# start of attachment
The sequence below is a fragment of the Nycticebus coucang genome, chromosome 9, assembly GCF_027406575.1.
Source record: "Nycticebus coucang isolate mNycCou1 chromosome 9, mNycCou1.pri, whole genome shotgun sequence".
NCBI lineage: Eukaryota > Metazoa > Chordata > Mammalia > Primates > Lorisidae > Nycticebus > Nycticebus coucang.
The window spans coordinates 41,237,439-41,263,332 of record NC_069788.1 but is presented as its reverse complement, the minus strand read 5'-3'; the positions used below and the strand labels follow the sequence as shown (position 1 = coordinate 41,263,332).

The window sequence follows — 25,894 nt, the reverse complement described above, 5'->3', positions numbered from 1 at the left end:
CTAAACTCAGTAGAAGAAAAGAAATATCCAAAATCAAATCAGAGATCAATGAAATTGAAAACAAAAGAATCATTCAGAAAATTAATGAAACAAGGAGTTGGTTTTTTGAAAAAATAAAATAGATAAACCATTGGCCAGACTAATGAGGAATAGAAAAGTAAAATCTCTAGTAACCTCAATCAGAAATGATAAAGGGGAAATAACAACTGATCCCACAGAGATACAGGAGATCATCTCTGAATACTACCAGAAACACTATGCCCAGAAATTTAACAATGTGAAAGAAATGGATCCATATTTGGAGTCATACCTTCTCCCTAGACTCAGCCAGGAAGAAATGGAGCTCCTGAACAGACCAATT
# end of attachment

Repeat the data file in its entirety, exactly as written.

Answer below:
The sequence below is a fragment of the Nycticebus coucang genome, chromosome 9, assembly GCF_027406575.1.
Source record: "Nycticebus coucang isolate mNycCou1 chromosome 9, mNycCou1.pri, whole genome shotgun sequence".
NCBI lineage: Eukaryota > Metazoa > Chordata > Mammalia > Primates > Lorisidae > Nycticebus > Nycticebus coucang.
The window spans coordinates 41,237,439-41,263,332 of record NC_069788.1 but is presented as its reverse complement, the minus strand read 5'-3'; the positions used below and the strand labels follow the sequence as shown (position 1 = coordinate 41,263,332).

The window sequence follows — 25,894 nt, the reverse complement described above, 5'->3', positions numbered from 1 at the left end:
CTAAACTCAGTAGAAGAAAAGAAATATCCAAAATCAAATCAGAGATCAATGAAATTGAAAACAAAAGAATCATTCAGAAAATTAATGAAACAAGGAGTTGGTTTTTTGAAAAAATAAAATAGATAAACCATTGGCCAGACTAATGAGGAATAGAAAAGTAAAATCTCTAGTAACCTCAATCAGAAATGATAAAGGGGAAATAACAACTGATCCCACAGAGATACAGGAGATCATCTCTGAATACTACCAGAAACACTATGCCCAGAAATTTAACAATGTGAAAGAAATGGATCCATATTTGGAGTCATACCTTCTCCCTAGACTCAGCCAGGAAGAAATGGAGCTCCTGAACAGACCAATT